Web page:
Friday, April 27, 2012

Just another brick in the wall

On Thursday we went to the Art of the Brick exhibition.There were some amazing sculptures. Youngest son was a little disappointed at first as he saw it initially as more about art than Lego and he was hoping to score ideas for future projects. However once he started looking without expectations , like his brother, he found it incredible.

A bit of background about the artist: Nathan Sawaya was the sort of kid who by the sound of it, was always thinking up things to do. He wrote stories, drew cartoons,  performed magic tricks and also... played with LEGO.

Nathan qualified as  a corporate lawyer but found when he wanted to relax or just have fun he got more out of scrambling about on the floor with Lego.

I guess his creative spirit was bigger than his desire to work at law but he refound Lego as a medium for sculpture.

According to journalist Scott Jones, “Sawaya is a surrealist
 mash-up of forms and artists. Imagine Frank Lloyd Wright crossed with Ray Harryhausen, or Auguste Rodin crossed with Shigeru Miyamoto, and you start to get a sense of where Sawaya is coming from.”

  A life-size human form sculpture typically takes 2-3 weeks depending on complexity. Nathan makes plans of his work with graph paper before he begins.

 He says Lego appeals to him because it is a clean medium to work with.He also like how the sharp lines and corners of a model blur into pleasing curves when one stands back to view it.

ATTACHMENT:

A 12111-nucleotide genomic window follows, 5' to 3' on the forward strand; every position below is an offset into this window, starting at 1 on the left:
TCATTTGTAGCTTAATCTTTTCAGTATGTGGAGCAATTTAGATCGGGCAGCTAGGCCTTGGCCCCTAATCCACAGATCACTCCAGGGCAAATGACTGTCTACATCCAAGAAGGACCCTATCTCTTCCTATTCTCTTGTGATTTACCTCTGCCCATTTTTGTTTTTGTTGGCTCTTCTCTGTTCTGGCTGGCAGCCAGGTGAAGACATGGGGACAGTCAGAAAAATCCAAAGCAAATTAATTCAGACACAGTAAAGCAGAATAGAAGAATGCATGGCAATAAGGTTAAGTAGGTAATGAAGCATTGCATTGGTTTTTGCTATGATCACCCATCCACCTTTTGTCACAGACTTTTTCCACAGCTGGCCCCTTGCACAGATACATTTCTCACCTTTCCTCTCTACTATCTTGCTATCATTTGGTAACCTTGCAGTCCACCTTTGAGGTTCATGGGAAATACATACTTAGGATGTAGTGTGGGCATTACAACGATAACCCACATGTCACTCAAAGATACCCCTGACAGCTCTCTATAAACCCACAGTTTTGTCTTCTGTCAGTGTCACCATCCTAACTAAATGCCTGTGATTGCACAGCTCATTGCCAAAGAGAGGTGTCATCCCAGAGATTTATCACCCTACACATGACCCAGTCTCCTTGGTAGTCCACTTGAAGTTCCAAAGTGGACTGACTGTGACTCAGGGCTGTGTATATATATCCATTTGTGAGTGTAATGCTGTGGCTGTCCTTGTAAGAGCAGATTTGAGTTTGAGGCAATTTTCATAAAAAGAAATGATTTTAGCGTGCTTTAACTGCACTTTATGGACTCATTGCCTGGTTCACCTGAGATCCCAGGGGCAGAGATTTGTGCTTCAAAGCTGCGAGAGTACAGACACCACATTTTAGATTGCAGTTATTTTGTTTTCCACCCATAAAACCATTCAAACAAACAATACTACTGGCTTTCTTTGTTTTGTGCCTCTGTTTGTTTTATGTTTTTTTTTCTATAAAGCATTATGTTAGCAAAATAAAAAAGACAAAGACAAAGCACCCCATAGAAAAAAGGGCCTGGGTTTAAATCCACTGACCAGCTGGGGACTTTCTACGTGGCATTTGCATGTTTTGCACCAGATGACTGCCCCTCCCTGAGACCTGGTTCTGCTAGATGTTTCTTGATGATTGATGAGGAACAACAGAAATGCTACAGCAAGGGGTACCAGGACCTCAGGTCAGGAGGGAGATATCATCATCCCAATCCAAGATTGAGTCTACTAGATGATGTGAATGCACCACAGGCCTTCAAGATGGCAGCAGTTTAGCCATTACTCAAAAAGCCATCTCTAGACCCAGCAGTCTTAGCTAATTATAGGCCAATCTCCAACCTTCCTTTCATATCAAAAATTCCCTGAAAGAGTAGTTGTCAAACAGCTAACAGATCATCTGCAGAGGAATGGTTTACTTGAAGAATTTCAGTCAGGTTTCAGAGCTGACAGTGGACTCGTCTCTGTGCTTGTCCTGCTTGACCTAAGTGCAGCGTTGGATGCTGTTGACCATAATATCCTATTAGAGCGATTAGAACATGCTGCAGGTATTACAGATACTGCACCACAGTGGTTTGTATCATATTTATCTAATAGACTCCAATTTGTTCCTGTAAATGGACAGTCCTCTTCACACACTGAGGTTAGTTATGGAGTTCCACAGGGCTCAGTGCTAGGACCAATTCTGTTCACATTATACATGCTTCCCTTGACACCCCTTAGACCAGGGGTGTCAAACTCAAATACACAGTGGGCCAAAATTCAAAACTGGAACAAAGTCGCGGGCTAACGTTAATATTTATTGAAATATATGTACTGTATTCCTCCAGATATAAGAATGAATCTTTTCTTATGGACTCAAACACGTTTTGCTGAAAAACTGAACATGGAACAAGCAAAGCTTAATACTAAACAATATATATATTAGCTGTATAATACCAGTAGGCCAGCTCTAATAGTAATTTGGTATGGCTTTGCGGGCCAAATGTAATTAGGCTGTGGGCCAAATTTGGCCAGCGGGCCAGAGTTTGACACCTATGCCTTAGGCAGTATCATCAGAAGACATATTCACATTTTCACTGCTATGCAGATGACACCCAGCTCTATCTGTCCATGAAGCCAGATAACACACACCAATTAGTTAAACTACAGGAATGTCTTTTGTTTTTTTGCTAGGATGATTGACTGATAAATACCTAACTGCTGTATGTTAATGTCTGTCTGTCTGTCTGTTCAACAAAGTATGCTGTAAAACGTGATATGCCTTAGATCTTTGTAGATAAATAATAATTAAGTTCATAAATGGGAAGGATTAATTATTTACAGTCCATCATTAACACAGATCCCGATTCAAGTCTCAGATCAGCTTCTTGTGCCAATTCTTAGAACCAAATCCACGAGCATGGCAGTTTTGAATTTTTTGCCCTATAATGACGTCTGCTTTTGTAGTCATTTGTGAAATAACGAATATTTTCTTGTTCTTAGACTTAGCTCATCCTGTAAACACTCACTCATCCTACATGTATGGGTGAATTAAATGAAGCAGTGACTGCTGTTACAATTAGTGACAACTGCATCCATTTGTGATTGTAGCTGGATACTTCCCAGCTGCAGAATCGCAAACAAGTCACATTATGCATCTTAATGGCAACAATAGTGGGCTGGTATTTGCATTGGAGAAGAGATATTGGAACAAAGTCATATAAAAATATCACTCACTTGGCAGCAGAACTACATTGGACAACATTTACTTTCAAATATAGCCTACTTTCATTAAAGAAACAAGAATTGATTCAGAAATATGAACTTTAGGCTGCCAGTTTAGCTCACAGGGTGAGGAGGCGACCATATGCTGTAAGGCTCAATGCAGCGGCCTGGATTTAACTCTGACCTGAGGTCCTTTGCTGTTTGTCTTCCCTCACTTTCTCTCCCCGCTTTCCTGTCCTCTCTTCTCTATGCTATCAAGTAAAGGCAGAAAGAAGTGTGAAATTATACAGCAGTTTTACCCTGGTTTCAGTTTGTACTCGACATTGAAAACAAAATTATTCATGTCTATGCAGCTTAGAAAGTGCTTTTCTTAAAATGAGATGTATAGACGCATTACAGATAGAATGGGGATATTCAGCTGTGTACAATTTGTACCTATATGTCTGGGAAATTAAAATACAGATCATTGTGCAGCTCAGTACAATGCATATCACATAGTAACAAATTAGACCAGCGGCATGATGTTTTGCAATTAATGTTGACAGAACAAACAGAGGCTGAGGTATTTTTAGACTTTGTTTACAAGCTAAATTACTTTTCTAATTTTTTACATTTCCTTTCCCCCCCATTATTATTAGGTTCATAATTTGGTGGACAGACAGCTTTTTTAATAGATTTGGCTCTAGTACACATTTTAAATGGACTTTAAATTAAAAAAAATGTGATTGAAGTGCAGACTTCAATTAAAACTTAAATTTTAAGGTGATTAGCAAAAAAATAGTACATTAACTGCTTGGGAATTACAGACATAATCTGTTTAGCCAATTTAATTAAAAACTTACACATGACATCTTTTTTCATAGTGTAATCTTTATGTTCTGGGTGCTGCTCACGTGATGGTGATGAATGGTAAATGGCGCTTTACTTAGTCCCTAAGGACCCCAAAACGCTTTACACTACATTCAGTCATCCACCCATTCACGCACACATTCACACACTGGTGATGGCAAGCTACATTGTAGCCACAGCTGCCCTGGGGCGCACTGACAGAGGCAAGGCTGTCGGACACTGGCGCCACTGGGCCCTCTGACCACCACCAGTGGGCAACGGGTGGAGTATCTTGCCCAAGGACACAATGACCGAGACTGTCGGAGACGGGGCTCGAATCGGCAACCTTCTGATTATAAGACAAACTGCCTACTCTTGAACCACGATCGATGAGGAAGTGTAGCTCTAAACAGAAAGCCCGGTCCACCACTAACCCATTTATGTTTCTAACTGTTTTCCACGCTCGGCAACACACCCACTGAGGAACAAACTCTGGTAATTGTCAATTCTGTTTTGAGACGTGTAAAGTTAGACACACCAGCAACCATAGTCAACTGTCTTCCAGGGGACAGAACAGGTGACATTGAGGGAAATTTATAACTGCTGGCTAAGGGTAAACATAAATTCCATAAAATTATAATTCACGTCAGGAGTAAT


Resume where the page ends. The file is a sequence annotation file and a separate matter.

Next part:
And a brief bio about Lego: The name 'LEGO' is an abbreviation of the two Danish words "leg godt", meaning "play well".It was  founded way back in 1932 by Ole Kirk Kristiansen.and a grandson of the founder still owns the company.(now that's one family business that worked well!!)

Apparently the founder was a  pretty creative guy and as a carpenter  made many different toys. His most popular was blocks made of wood. These developed into the plastic blocks of today.

The bricks, originally manufactured from cellolose acetate were a development of traditional stackable wooden blocks that locked together by means of several round studs on top and a hollow rectangular bottom. The blocks snapped together, but not so tightly that they required extraordinary effort to be separated.
Annual production of Lego bricks averages approximately 36 billion per year, or about 1140 elements per second. If all the Lego bricks ever produced were to be divided equally among a world population of six billion, each person would have 62 Lego bricks!

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